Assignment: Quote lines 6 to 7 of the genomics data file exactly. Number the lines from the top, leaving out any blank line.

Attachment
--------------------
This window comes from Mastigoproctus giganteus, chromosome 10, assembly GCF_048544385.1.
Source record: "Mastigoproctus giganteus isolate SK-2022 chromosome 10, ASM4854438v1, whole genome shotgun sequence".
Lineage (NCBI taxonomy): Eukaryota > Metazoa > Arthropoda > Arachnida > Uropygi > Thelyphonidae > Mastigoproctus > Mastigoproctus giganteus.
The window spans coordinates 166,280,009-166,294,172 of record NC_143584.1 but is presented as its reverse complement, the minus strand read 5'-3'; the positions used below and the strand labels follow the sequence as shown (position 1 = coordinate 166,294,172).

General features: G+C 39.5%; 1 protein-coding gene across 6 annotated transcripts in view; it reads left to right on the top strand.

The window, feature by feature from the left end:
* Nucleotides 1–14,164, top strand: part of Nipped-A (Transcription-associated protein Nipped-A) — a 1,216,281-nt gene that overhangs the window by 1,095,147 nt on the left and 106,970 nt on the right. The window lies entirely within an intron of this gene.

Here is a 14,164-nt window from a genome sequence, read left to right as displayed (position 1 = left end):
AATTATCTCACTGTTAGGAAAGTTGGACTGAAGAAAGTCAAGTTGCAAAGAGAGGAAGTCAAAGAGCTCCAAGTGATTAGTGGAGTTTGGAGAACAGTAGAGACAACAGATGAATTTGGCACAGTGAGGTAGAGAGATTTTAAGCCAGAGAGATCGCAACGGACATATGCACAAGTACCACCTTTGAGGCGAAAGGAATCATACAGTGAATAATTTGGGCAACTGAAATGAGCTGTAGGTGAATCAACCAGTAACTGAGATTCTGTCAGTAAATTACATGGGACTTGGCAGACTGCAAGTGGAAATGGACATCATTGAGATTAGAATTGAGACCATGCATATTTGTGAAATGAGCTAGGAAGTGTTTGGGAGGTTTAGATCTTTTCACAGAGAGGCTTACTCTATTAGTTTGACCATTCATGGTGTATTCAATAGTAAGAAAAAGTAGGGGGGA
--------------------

The window, feature by feature from the left end:
* Nucleotides 1–14,164, top strand: part of Nipped-A (Transcription-associated protein Nipped-A) — a 1,216,281-nt gene that overhangs the window by 1,095,147 nt on the left and 106,970 nt on the right. The window lies entirely within an intron of this gene.